Stress, Cortisol and Your Health
- Wednesday, 03 September 2008
Are you stressed? Do you feel overwhelmed and worn down from the demands of your professional and personal lives? Do you find your energy levels and your health in decline? Do you wish you could achieve more in a day without suffering the ill effects of an overworked and rundown immune system?
Stress is something we all struggle with and the rapid pace of our modern world only seems to exacerbate the situation. Yet, many of us aren’t even aware of just how deeply stress can affect every aspect of our lives.
Simply put, stress is anything that causes strain, mental or physical. Regardless of where it’s coming from, stress, with its far-reaching consequences, affects everyone in some way. Just about anything can cause stress, from the pollutants in our drinking water to our poor modern diets to our concerns about jobs and relationships.
Stress is like a fire; when it’s controlled and used for a purpose, it can be beneficial, but when left unbridled, it can consume us. There are certain stresses that our body can adapt to which can be quite beneficial. Exercise, for example, is a stress. If you exercise and then rest, your body will grow stronger. However, stress has become, now more than ever, a real threat to our health and livelihood, often overwhelming us and, in some cases, even controlling us.
Cortisol and Stress
Located on top of the kidneys are two small, triangular adrenal glands that play a large role in the body’s response to stress. During times of elevated stress, regardless of its source, the body’s adrenal glands kick into action, secreting the hormone cortisol into the bloodstream. Cortisol is sometimes referred to as the “stress hormone” for the simple reason that its release is triggered by stress.
While cortisol stimulates us to deal with an apparent threat, regular stimulation will lead to fatigue. Since our adrenal glands were not designed to be used as often as they are today, they become overworked, resulting in exhaustion. Adrenal burnout, as it is commonly referred to, has become a widespread problem in today’s society.
Many of our modern-day health problems are caused by stress. Obesity, fatigue, mental fog, sleep disturbances, digestive problems, prematurely wrinkled skin, depression . . . the list goes on. If stress, and therefore cortisol, remains elevated, several problems arise to hamper our body’s smooth functioning. Stressed people burn, and in turn crave, carbohydrates that the body begins to store as fat instead of using it for energy. Stress can also cause hormonal imbalance. When cortisol levels change rapidly, the hormone’s symbiotic relationship with other hormones is altered. This leads to a host of problems, including basic malnutrition. Hormone imbalance can also cause slowed mental ability and impair the delivery of messages from the brain to other parts of the body, slowing movement.
As stress mounts, the body’s natural ability to sleep soundly is compromised. We have all had difficulty falling asleep after a traumatic event, or perhaps even after taking on a new, uncertain project at work. As you probably suspected, high cortisol levels are again to blame and lack of sleep raises cortisol levels even further, perpetuating a vicious cycle. In these instances the body has an increased need for sleep at heightened times of stress and yet is unable to get it.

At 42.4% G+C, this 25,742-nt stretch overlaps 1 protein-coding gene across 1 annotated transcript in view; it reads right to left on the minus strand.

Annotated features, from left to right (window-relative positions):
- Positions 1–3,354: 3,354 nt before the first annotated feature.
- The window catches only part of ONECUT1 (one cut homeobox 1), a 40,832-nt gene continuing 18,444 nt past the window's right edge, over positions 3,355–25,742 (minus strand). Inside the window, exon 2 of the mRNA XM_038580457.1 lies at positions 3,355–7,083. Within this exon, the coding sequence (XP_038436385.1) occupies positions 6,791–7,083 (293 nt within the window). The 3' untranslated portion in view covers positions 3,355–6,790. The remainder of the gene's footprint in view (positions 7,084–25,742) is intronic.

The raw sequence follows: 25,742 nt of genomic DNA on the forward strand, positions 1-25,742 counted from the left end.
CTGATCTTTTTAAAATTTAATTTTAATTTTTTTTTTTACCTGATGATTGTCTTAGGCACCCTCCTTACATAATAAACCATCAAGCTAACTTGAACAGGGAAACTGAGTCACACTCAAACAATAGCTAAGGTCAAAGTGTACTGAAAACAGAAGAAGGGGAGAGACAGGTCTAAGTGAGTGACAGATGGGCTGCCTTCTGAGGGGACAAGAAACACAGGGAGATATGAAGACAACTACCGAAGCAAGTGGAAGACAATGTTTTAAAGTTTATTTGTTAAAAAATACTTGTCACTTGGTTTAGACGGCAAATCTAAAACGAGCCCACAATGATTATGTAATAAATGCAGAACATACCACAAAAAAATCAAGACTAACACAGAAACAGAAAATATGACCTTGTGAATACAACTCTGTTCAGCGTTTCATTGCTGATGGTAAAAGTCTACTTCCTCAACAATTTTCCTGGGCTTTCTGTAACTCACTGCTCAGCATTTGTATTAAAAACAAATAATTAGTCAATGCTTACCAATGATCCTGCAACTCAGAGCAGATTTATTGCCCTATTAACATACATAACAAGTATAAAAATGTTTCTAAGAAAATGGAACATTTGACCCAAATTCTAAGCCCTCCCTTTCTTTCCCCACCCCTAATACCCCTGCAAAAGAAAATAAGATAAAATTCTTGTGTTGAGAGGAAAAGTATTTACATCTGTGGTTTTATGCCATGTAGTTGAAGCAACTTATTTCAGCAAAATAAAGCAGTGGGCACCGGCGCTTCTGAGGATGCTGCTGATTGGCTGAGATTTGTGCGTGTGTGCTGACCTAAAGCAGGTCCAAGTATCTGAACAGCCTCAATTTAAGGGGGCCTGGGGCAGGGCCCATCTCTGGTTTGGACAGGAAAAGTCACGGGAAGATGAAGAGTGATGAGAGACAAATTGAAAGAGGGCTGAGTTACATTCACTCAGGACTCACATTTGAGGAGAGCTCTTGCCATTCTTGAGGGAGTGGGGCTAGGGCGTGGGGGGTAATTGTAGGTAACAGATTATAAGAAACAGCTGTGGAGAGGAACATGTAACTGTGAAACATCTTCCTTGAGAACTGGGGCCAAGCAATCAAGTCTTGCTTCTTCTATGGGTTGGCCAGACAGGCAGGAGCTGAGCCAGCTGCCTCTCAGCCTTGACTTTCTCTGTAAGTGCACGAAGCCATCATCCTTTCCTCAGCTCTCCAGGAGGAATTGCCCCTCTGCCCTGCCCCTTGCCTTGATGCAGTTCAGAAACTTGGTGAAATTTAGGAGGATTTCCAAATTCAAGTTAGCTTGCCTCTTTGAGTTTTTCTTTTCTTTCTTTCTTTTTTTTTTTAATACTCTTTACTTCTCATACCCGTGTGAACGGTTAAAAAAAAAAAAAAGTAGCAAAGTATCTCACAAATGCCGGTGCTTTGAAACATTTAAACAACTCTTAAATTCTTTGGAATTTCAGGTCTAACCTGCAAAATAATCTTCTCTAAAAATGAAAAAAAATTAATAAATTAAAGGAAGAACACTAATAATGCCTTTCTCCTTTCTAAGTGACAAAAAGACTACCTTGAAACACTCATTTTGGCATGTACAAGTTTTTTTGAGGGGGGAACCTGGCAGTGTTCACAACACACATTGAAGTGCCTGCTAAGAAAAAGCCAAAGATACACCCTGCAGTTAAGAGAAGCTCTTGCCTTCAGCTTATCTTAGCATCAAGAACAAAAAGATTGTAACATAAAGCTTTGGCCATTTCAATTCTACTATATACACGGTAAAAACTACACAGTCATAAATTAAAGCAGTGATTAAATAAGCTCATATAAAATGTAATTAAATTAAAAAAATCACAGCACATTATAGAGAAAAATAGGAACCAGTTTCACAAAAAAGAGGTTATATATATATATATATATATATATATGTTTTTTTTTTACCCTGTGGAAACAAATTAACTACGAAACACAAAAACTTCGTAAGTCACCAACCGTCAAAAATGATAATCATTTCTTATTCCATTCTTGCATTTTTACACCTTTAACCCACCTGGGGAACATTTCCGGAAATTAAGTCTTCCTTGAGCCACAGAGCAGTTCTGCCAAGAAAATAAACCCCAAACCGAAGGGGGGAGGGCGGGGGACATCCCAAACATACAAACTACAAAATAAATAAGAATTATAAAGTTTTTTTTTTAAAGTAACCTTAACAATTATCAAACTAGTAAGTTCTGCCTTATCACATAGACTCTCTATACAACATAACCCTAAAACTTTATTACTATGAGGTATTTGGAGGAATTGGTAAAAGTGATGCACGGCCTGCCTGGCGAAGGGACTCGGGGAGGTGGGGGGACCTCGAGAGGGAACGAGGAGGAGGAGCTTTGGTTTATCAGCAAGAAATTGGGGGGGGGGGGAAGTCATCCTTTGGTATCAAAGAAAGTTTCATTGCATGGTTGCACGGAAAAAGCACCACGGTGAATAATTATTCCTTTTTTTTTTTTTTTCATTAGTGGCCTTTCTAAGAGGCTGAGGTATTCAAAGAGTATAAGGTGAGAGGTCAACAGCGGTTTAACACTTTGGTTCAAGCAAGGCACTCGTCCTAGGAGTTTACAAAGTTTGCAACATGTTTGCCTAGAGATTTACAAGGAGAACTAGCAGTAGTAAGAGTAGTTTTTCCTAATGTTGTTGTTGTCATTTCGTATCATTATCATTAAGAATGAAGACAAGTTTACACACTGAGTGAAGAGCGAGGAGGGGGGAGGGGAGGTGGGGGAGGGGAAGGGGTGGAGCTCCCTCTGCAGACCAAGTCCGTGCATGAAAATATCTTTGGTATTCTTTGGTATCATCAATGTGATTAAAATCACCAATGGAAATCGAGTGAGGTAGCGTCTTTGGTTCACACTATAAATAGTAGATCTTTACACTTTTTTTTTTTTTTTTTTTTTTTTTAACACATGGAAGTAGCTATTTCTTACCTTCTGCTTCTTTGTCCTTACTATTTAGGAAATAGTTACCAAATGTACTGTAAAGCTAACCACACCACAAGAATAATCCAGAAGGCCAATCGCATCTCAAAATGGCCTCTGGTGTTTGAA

Fortunately, relief from the largest source of stress we endure is entirely within our control. It is estimated that as much as 40 percent of all stress can be attributed to a poor diet. I believe the most effective way to reduce overall stress in the body is through a balanced diet. A properly implemented whole food, plant-based diet can help alleviate nutritional stress, while poor dietary choices will perpetuate it. The solution is not as simple as just withdrawing from stress; it's about reducing nutritional stress and making our diets work for us rather than against us. The following are some suggestions to get you started:
- Choose foods rich in a wide spectrum of protein-forming amino acids such as leafy greens, hemp, sprouts and legumes.
- Ensure adequate intake of essential fatty acids, especially the elusive omega-3s which can be found in flax and hemp.
- Eat foods as close to their natural state as possible while avoiding overly cooked, processed foods that lack adequate fiber or are high in sugar and simple carbohydrates.
- Nourish the adrenal glands to help regulate hormone levels. Maca, a root vegetable grown in Peru, has been shown to do this and effectively curtail stress.
For those who are always on the run (like me), an easy and convenient way to incorporate more plant-based whole foods in your diet is through a daily shake or smoothie. It's easy to pack nutrients into liquid form which improves absorption and requires less energy to digest. I have one or more nutrient-packed shakes daily to ensure that I get all the nutrients I need to support my activity level and induce a quick recovery. Ideally, a shake should contain all the elements of a compete meal and be made from plant-based whole foods.
Demands on us may be increasing but the good news is there is a great deal one can do to control stress and ultimately achieve more without feeling rundown.